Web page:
The Bud Billiken Parade and Picnic is the most famous African-American Parade in the United States of America. It annually occurs on the city’s south side on the second Saturday in August. Since 1929, Chicago, Illinois, has hosted the Bud Billiken Parade and Picnic also referred to as the Bud Billiken Day Parade.
Since its inception, the procession has featured stars, leaders of civic organizations, businesspeople, and politicians. The Bud Billiken Parade is the second-largest Parade in the country and emphasizes youth, education, and African-American culture. The Parade is also known as the “back-to-school” celebration, ending summer break and the start of the school year for children in Chicago.
Bud Billiken Parade: The Route
The parade route on Chicago’s south side passes through the Bronzeville and Washington Park districts along Dr. Martin Luther King Drive. A picnic and festival are held in the historic Washington public park following the march. The original route was on Michigan Avenue, beginning at 31st Street, then turned east into Washington Park. The complaints about north-south traffic flow caused the parade route to reroute to South Parkway (now named Dr. Martin Luther King, Jr. Drive), which runs directly into the park.
The Founders of the Bud Billiken Parade
The Chicago Defender’s creator and publisher, Robert S. Abbott, developed the fictional Bud Billiken, who appeared in his newspaper’s youth guidance section. The Bud Billiken Club’s co-founder and longstanding parade organizer, David Kellum, proposed holding the Parade to celebrate African-American culture.
When the Parade was held in the winter
However, unlike today’s Parade, The Defender: How the Legendary Black Newspaper Changed America by Ethan Michaeli, published in 2017, notes that the first and second editions were held in the winter.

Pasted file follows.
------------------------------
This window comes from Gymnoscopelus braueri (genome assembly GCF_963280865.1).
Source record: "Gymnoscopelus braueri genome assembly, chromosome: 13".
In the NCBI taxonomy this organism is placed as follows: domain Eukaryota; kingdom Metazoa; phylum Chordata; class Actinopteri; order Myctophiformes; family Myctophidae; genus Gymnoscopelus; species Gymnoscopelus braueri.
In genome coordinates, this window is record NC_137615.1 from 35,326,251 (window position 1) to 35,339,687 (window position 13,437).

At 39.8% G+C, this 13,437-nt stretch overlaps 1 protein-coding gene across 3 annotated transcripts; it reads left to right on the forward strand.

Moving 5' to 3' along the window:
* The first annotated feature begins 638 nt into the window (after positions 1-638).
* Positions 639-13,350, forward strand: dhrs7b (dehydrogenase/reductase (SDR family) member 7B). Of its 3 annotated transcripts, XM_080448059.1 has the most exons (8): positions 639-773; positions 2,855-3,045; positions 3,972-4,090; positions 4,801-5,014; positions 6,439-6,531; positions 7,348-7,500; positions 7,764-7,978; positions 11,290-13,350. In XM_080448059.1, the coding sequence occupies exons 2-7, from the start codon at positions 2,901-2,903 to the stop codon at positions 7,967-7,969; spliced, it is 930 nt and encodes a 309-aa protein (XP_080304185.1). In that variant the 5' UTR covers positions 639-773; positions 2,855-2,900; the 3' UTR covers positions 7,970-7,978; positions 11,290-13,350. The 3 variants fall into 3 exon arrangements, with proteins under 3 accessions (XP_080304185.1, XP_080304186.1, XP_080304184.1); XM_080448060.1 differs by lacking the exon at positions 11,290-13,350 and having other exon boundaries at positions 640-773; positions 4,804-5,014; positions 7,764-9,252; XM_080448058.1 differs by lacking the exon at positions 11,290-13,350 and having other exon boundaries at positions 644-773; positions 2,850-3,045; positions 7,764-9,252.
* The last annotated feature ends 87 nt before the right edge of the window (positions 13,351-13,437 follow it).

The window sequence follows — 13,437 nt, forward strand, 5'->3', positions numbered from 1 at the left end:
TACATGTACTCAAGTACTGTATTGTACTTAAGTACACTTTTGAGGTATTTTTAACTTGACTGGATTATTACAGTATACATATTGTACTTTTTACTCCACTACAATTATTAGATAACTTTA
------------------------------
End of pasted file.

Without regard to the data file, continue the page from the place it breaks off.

But 93 years ago, the Bud Billiken Parade was held in Chicago’s brutal winter season during its first two years. South Parkway (now King Drive) with trees and brown grass carpeted the scenic boulevard as spectators watched the event from windows inside their homes as temperatures plummeted below zero.
What is a Bud Billiken?
Abbott developed the fictional Bud Billiken in 1923 when he considered giving the Chicago Defender newspaper a juvenile department. Abbott saw a Billiken while eating at a Chinese restaurant. Willard Motley, who eventually established himself as a well-known novelist, contributed to a few of the original Billiken columns. About 10,000 names appeared between 1930 and 1934, and the Carter G. Woodson Regional Library of the Chicago Public Library collected and preserved them.
In his newspaper during the Great Depression, Abbott used the fictional Bud Billiken persona to represent pride, joy, and hope for the neighborhood’s black population. The figure rose to notoriety in the Chicago Defender newspaper and a comic strip. The Parade didn’t start until 1929, even though the figure was conceived in 1923. David Kellum started it as a celebration of the “unity in diversity for the youngsters of Chicago.” Since then, it has developed into the second-largest Parade in the country and a locally televised event.
The Parade has been shown on television for more than 40 years, starting in 1978 on WGN-TV, which carried it until 2012. After WGN-TV cancelled the Parade in 2012, WCIU-TV began to cover it but ended in 2014. Since 1984, the Parade has been aired live on WLS-TV. On August 11, 2018, the 89th Annual Parade took place. The Parade debuted on BET and Centric’s networks in 2012. The 2020 parade was postponed due to COVID-19 concerns, but WLS-TV broadcast a television special for the 91st Annual Bud Billiken Parade on August 8, 2020.
Celebrities and Dignitaries that have attended the Parade
President Harry S. Truman, Michael Jordan, Barack Obama, Joe Louis, Muhammad Ali, Adelaide Hall, Billie Holiday, Oprah Winfrey, Aretha Franklin, Lena Horne, James Brown, Diana Ross, Ethel Waters, Cab Calloway, Paul Robeson, and Chaka Khan, were among the dignitaries and celebrities participating in the Parade. In the 1956 Parade, Truman was accompanied by Mayor Richard J. Daley and John H. Sengstacke, Abbott’s nephew who took over the Chicago Defender in 1948.
Chance the Rapper, a native of Chicago, served as the 88th annual Parade’s grand marshal in 2017. The artist and native Chicagoan Chaka Khan served as the Parade’s grand marshal in 2014. The 83rd annual Parade’s grand marshal in 2012 was rapper T.I.
The parade continually upheld its legacy of fostering unity and empowerment within Chicago’s black community, becoming an essential aspect of the city’s black community and acting as a vehicle for resolving social concerns.